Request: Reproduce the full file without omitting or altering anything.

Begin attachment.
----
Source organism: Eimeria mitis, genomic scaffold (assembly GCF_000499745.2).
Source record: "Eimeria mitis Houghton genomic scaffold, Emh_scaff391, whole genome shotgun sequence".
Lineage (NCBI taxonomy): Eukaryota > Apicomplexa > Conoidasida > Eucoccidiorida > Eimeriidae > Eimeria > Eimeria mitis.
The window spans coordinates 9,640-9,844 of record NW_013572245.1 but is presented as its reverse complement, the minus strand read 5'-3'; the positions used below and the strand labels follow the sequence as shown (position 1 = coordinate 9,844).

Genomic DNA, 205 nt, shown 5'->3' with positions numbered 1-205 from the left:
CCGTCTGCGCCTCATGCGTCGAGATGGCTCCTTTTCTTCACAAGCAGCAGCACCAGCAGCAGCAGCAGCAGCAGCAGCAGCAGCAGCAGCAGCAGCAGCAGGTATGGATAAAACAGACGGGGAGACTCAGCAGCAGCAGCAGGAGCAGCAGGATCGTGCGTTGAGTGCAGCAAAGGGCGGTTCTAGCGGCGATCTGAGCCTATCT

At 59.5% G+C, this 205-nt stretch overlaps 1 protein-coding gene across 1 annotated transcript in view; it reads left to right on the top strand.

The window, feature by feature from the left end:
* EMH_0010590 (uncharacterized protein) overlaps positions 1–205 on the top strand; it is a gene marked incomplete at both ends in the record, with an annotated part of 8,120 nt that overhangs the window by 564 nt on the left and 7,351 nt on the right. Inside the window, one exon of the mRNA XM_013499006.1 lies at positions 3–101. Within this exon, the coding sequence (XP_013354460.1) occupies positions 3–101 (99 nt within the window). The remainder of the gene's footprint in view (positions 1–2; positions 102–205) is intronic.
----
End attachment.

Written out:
Source organism: Eimeria mitis, genomic scaffold (assembly GCF_000499745.2).
Source record: "Eimeria mitis Houghton genomic scaffold, Emh_scaff391, whole genome shotgun sequence".
Lineage (NCBI taxonomy): Eukaryota > Apicomplexa > Conoidasida > Eucoccidiorida > Eimeriidae > Eimeria > Eimeria mitis.
The window spans coordinates 9,640-9,844 of record NW_013572245.1 but is presented as its reverse complement, the minus strand read 5'-3'; the positions used below and the strand labels follow the sequence as shown (position 1 = coordinate 9,844).

Genomic DNA, 205 nt, shown 5'->3' with positions numbered 1-205 from the left:
CCGTCTGCGCCTCATGCGTCGAGATGGCTCCTTTTCTTCACAAGCAGCAGCACCAGCAGCAGCAGCAGCAGCAGCAGCAGCAGCAGCAGCAGCAGCAGCAGGTATGGATAAAACAGACGGGGAGACTCAGCAGCAGCAGCAGGAGCAGCAGGATCGTGCGTTGAGTGCAGCAAAGGGCGGTTCTAGCGGCGATCTGAGCCTATCT

At 59.5% G+C, this 205-nt stretch overlaps 1 protein-coding gene across 1 annotated transcript in view; it reads left to right on the top strand.

The window, feature by feature from the left end:
* EMH_0010590 (uncharacterized protein) overlaps positions 1–205 on the top strand; it is a gene marked incomplete at both ends in the record, with an annotated part of 8,120 nt that overhangs the window by 564 nt on the left and 7,351 nt on the right. Inside the window, one exon of the mRNA XM_013499006.1 lies at positions 3–101. Within this exon, the coding sequence (XP_013354460.1) occupies positions 3–101 (99 nt within the window). The remainder of the gene's footprint in view (positions 1–2; positions 102–205) is intronic.